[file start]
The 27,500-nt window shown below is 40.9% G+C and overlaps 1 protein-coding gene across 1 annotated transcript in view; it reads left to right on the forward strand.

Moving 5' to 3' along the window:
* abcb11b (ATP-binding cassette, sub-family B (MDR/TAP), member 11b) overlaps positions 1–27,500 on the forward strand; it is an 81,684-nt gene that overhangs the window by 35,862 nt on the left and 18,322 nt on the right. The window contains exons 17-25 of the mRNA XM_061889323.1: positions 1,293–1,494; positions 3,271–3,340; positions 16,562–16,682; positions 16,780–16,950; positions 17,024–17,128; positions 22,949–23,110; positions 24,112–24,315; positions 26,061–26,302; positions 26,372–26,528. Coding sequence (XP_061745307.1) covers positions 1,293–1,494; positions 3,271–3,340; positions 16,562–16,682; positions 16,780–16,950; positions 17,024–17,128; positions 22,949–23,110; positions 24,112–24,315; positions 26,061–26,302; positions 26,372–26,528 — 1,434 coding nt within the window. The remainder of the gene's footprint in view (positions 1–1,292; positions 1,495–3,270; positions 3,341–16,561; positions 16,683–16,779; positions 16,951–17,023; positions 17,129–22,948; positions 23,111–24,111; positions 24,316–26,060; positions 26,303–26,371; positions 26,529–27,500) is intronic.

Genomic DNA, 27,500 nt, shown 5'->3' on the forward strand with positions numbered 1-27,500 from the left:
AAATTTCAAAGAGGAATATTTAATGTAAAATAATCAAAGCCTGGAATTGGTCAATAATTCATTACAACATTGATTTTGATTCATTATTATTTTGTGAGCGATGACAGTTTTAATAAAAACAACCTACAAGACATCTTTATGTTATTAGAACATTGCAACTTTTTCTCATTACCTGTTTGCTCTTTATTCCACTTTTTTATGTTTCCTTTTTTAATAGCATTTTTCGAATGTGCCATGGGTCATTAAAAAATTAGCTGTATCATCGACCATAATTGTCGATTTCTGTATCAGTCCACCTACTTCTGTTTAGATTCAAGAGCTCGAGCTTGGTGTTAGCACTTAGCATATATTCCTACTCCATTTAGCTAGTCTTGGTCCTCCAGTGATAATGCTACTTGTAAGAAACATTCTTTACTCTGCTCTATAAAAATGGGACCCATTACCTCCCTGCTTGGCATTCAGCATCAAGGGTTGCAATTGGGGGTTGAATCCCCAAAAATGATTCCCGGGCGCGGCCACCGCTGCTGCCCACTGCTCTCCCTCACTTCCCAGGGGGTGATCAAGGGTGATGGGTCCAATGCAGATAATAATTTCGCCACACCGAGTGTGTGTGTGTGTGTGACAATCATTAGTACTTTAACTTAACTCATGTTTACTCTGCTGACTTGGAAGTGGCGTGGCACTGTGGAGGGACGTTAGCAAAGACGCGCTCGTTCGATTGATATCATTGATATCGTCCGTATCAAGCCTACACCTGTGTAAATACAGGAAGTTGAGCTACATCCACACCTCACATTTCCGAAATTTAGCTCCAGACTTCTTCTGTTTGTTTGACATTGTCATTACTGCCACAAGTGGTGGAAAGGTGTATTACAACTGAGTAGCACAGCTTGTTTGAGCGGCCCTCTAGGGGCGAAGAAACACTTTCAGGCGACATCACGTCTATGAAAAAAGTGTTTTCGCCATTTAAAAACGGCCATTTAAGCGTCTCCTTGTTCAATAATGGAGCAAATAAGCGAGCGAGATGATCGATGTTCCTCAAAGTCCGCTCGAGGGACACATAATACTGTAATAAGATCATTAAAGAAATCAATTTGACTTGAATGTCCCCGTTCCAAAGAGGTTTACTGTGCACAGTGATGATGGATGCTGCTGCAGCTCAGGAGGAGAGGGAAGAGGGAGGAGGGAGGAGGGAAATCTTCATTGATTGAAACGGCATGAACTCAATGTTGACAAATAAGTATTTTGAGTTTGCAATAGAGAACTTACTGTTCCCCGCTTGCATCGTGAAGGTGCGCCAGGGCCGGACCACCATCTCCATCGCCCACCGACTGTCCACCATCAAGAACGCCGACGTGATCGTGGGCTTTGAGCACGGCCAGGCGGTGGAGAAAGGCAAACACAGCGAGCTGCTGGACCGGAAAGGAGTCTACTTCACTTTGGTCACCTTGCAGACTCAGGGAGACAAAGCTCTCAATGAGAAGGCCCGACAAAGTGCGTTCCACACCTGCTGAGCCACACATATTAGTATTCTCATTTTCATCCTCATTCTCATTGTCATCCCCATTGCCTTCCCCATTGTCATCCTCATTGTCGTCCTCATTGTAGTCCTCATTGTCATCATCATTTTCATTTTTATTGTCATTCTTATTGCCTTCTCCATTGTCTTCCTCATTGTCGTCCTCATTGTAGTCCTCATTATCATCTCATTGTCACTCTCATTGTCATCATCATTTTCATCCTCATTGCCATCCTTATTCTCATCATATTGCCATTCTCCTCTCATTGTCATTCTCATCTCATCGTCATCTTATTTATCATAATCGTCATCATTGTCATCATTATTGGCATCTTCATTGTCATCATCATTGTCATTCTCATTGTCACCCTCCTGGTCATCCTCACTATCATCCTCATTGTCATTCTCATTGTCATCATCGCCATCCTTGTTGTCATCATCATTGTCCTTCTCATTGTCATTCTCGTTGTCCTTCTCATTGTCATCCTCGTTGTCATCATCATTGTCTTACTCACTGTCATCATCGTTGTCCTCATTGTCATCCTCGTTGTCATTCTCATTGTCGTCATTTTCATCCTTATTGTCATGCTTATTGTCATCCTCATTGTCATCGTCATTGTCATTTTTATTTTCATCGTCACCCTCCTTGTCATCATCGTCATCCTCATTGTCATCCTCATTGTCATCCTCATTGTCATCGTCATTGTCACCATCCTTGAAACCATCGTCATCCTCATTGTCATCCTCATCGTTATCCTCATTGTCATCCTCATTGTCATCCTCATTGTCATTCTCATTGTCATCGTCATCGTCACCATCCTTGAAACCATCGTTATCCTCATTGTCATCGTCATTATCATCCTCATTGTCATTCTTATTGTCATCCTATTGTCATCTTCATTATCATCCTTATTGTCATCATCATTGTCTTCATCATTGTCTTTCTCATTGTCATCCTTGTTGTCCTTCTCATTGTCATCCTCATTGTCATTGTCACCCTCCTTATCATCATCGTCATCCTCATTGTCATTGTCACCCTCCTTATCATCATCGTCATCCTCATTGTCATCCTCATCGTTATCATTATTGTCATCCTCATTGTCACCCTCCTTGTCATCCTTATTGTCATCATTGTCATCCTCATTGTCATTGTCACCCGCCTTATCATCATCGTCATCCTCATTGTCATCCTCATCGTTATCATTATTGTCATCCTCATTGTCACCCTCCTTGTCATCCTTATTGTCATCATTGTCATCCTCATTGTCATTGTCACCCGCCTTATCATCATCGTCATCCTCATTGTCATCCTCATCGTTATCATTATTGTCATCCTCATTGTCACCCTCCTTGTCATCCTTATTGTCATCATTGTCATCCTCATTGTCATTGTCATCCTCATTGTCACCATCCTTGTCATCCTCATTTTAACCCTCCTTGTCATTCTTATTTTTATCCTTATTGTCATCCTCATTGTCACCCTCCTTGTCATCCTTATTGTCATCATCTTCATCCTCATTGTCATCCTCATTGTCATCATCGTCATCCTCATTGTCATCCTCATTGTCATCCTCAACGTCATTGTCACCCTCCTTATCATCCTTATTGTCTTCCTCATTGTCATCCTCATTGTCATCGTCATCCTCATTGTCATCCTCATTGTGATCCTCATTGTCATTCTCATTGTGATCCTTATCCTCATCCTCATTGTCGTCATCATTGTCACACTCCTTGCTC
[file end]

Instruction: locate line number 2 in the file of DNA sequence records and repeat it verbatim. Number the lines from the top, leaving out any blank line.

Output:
Moving 5' to 3' along the window: